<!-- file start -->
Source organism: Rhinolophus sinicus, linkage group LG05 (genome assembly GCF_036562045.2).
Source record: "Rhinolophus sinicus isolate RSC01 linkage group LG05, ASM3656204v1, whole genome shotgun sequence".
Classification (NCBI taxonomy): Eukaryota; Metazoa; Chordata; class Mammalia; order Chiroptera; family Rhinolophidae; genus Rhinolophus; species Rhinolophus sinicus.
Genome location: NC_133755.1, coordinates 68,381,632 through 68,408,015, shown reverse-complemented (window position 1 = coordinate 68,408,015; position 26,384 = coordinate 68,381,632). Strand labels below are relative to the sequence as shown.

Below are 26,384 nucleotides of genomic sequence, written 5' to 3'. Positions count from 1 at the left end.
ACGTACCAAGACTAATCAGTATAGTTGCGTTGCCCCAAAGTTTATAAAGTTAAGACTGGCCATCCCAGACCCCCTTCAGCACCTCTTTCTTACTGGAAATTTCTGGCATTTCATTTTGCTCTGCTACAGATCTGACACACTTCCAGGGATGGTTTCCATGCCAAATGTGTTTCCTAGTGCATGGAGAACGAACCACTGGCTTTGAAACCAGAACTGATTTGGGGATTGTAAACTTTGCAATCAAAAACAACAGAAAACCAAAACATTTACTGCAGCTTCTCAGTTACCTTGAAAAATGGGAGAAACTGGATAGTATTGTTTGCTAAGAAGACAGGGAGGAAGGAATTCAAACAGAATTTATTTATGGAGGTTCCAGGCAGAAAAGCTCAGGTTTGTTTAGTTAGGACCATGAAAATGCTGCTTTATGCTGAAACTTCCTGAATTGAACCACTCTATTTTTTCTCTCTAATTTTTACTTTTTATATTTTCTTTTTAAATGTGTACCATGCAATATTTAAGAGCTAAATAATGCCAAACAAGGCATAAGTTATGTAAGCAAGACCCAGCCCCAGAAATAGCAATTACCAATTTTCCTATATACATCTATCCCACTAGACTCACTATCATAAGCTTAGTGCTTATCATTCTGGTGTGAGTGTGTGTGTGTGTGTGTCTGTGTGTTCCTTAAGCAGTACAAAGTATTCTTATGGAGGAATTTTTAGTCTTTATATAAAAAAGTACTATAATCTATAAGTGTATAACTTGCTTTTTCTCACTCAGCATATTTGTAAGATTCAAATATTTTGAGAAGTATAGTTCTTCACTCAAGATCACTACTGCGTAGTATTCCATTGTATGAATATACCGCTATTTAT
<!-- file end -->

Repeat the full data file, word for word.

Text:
Source organism: Rhinolophus sinicus, linkage group LG05 (genome assembly GCF_036562045.2).
Source record: "Rhinolophus sinicus isolate RSC01 linkage group LG05, ASM3656204v1, whole genome shotgun sequence".
Classification (NCBI taxonomy): Eukaryota; Metazoa; Chordata; class Mammalia; order Chiroptera; family Rhinolophidae; genus Rhinolophus; species Rhinolophus sinicus.
Genome location: NC_133755.1, coordinates 68,381,632 through 68,408,015, shown reverse-complemented (window position 1 = coordinate 68,408,015; position 26,384 = coordinate 68,381,632). Strand labels below are relative to the sequence as shown.

Below are 26,384 nucleotides of genomic sequence, written 5' to 3'. Positions count from 1 at the left end.
ACGTACCAAGACTAATCAGTATAGTTGCGTTGCCCCAAAGTTTATAAAGTTAAGACTGGCCATCCCAGACCCCCTTCAGCACCTCTTTCTTACTGGAAATTTCTGGCATTTCATTTTGCTCTGCTACAGATCTGACACACTTCCAGGGATGGTTTCCATGCCAAATGTGTTTCCTAGTGCATGGAGAACGAACCACTGGCTTTGAAACCAGAACTGATTTGGGGATTGTAAACTTTGCAATCAAAAACAACAGAAAACCAAAACATTTACTGCAGCTTCTCAGTTACCTTGAAAAATGGGAGAAACTGGATAGTATTGTTTGCTAAGAAGACAGGGAGGAAGGAATTCAAACAGAATTTATTTATGGAGGTTCCAGGCAGAAAAGCTCAGGTTTGTTTAGTTAGGACCATGAAAATGCTGCTTTATGCTGAAACTTCCTGAATTGAACCACTCTATTTTTTCTCTCTAATTTTTACTTTTTATATTTTCTTTTTAAATGTGTACCATGCAATATTTAAGAGCTAAATAATGCCAAACAAGGCATAAGTTATGTAAGCAAGACCCAGCCCCAGAAATAGCAATTACCAATTTTCCTATATACATCTATCCCACTAGACTCACTATCATAAGCTTAGTGCTTATCATTCTGGTGTGAGTGTGTGTGTGTGTGTGTCTGTGTGTTCCTTAAGCAGTACAAAGTATTCTTATGGAGGAATTTTTAGTCTTTATATAAAAAAGTACTATAATCTATAAGTGTATAACTTGCTTTTTCTCACTCAGCATATTTGTAAGATTCAAATATTTTGAGAAGTATAGTTCTTCACTCAAGATCACTACTGCGTAGTATTCCATTGTATGAATATACCGCTATTTAT